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Nepal donors resume peace and aid talks

The Asian Development Bank, one of Nepal's biggest multilateral donors, will be sending a senior envoy to Kathmandu on Thursday.
None | By Indo-Asian News Service, Kathmandu
UPDATED ON JUL 26, 2006 03:56 PM IST

The Asian Development Bank (ADB), one of Nepal's biggest multilateral donors, is sending a senior envoy to Kathmandu on Thursday as two months after the fall of King Gyanendra's regime, the kingdom's major donors pick up the threads of development assistance and discuss their help in the ongoing peace process.

Kunio Senga, director-general of ADB's South Asia Department, will arrive in Kathmandu on Thursday for a three-day official visit during which he will meet Prime Minister Girija Prasad Koirala, Finance Minister Ram Sharan Mahat, other ministers of the seven-party government and top bureaucrats.

Besides discussing the ongoing peace process with the government and Maoist guerrillas in the middle of negotiations for the rebels to join the government and lay down arms, and the improved security situation after the two sides' calling a truce, Senga will also consult the government on its recently disclosed budget priorities, medium-term reform and development issues.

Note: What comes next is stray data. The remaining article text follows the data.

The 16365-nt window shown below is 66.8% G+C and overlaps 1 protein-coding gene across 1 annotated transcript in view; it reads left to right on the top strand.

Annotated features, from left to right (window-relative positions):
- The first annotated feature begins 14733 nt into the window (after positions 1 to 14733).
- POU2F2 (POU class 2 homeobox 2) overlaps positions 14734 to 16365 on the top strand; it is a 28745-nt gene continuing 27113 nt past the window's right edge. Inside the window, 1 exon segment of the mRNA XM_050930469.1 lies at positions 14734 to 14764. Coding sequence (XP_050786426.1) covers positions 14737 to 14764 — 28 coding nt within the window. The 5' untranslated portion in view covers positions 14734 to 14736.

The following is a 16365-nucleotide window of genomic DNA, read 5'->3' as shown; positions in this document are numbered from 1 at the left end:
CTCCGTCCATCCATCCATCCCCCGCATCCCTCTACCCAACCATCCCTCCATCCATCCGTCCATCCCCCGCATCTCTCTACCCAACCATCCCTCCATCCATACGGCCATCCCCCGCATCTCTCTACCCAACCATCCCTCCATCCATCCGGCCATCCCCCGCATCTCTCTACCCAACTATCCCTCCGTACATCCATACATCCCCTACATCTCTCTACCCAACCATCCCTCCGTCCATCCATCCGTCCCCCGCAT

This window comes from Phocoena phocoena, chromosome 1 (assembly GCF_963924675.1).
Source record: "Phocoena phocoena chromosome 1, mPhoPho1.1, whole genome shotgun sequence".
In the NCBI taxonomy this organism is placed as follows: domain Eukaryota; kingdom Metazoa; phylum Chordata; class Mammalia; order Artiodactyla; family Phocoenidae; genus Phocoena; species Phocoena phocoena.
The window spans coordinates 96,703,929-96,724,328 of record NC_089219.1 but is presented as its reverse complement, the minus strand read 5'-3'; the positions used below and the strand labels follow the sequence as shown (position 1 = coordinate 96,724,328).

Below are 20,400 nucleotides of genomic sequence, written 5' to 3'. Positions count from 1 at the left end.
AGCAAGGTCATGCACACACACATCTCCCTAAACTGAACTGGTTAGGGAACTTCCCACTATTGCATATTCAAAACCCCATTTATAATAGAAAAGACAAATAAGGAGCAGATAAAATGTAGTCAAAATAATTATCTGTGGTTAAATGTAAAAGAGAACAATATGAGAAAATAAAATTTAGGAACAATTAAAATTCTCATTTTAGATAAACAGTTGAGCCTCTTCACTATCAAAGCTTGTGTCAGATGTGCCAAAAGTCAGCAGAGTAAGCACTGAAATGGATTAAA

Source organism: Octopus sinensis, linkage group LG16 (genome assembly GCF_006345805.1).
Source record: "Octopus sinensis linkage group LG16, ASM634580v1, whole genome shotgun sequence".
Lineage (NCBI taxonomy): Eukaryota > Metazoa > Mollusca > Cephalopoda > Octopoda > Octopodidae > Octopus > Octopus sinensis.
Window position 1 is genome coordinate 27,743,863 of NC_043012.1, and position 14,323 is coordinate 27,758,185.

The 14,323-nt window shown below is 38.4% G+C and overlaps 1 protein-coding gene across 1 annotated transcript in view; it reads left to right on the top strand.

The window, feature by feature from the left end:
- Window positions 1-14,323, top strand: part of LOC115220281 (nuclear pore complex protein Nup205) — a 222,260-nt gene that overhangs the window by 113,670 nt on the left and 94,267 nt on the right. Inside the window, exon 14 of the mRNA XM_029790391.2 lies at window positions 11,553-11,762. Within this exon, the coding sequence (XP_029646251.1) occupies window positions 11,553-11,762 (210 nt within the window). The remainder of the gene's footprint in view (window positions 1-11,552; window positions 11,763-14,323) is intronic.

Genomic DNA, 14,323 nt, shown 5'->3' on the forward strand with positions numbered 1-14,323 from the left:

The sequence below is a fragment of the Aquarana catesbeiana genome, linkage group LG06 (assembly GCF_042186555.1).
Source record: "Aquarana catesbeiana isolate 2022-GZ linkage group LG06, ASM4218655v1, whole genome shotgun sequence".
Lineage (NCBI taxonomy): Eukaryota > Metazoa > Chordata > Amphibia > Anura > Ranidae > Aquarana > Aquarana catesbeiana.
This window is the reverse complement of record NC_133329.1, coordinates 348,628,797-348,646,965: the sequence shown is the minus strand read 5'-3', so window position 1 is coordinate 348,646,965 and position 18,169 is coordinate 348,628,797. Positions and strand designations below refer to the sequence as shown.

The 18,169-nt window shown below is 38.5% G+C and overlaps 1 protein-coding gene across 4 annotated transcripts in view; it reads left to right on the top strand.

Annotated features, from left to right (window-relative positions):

Besides ADB's ongoing assistance, the bank is likely to commit new assistance for 2006-07.

The ADB official will also meet Lyonpo Chenkyab Dorji, secretary-general of the South Asian Association for Regional Cooperation, and representatives of other development partners to discuss development and regional cooperation issues and visit ADB-assisted project sites.

ADB is one of the major donors to Nepal in development, poverty reduction and good governance programmes.

On Friday, Japan, another of Nepal's biggest bilateral donors, is sending a five-member delegation.

Headed by Yasuhisa Shiozaki, senior vice-minister for foreign affairs, the team will meet Koirala, his deputy and Foreign Affairs Minister KP Oli, as well as Speaker Subhash Nembang during the two-day visit.

On Thursday, a Chinese team will also fly to Kathmandu to mend fences with the new government after Beijing's earlier policy of supporting King Gyanendra.

Chinese vice foreign minister Wu Tawei is heading a 10-member delegation on a three-day visit to discuss "ways to assist in the recent political transformation," the Chinese embassy in Kathmandu said.

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